This arguably began with the rise of online casinos, actually, which occupy their own unique corner of the gaming industry. While the natural incentive for casino game players is to earn money, the sites have long been in the habit of offering additional perks to those who join VIP rooms, play a certain number of games, etc. Today, there are a number of special promotions that illustrate the concept, such as free deposits for referring friends, chances to earn free bingo games, and even rewards that go beyond money (such as a personal shopping spree). Other gaming avenues don't tend to offer perks similar to these, but with the rise of online networks connected to consoles, such as Xbox Live and the Playstation Network, they have been able to provide new incentives. Players can earn points, rewards, etc. toward new gaming downloads and other benefits, simply by playing games and passing milestone achievements. It was a gradual development, but it added a new dimension to the question of why we play games.
Of course, the biggest change in modern gaming is the expansion of multiplayer from an in-home practice to one that reaches around the world. Just as programs like Xbox Live and Playstation Network added online elements to existing consoles, they also connected players in a way that's redefined gaming. Developers began creating games to tap into the potential of worldwide multiplayer, and we now seldom see a console release that isn't meant to be played among friends, family, and strangers over the Internet. At the same time, the mobile app stores—paving the way for a new era of handheld, individual gaming—followed suit. From Words With Friends through the latest releases, mobile app developers have crafted competitive and collaborative multiplayer experiences that operate online. For the first time, gaming became not just something that could be enjoyed socially, but which was meant to be. The new incentive for gamers was interaction.
And now we come to virtual reality, something some consider to be the greatest frontier of gaming. Major companies have released VR headsets to the public, and as we move through 2016 it's expected that such headsets will become increasingly mainstream. Sony, Microsoft and Nintendo may even be rolling out a fresh generation of consoles in the near future simply to allow for integration with VR technology. But what we don't know is the effect VR will have on the nature of gaming. Will it take full advantage of the existing online multiplayer channels? Or is the concept of fitting a headset over your face to immerse yourself in a game so isolating that individual player experiences might be best?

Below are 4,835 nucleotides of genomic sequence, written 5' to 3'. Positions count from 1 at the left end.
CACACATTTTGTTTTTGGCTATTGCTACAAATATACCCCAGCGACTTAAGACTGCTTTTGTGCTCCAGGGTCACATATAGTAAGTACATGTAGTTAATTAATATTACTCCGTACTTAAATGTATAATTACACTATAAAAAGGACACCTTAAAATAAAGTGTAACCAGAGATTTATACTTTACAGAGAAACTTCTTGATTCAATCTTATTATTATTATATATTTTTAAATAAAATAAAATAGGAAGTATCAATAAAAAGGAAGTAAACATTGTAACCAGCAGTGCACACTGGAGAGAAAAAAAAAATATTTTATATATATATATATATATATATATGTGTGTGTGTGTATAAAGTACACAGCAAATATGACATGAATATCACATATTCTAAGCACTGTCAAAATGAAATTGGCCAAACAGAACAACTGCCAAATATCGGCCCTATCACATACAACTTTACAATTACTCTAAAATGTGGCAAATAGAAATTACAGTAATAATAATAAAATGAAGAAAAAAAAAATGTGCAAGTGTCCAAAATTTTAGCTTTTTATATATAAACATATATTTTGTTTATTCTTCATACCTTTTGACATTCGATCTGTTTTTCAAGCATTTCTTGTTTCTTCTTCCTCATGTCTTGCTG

The answers to those questions will be fascinating, as they could complete a bizarre cycle. In the beginning, games were meant as group activities, before handheld consoles made them better suited to individuals. Better consoles with multiple controllers brought the social aspect back, but reward incentives were primarily for individuals. And then the rise of online multiplayer made gaming more social than ever, just before VR could make it uniquely private. It's certainly interesting to think about in those terms, though it's worth noting that at this stage we have it all. The leading forms of gaming may dictate the flow between social and individual activity, but at present we can pretty much play games for any reason we choose.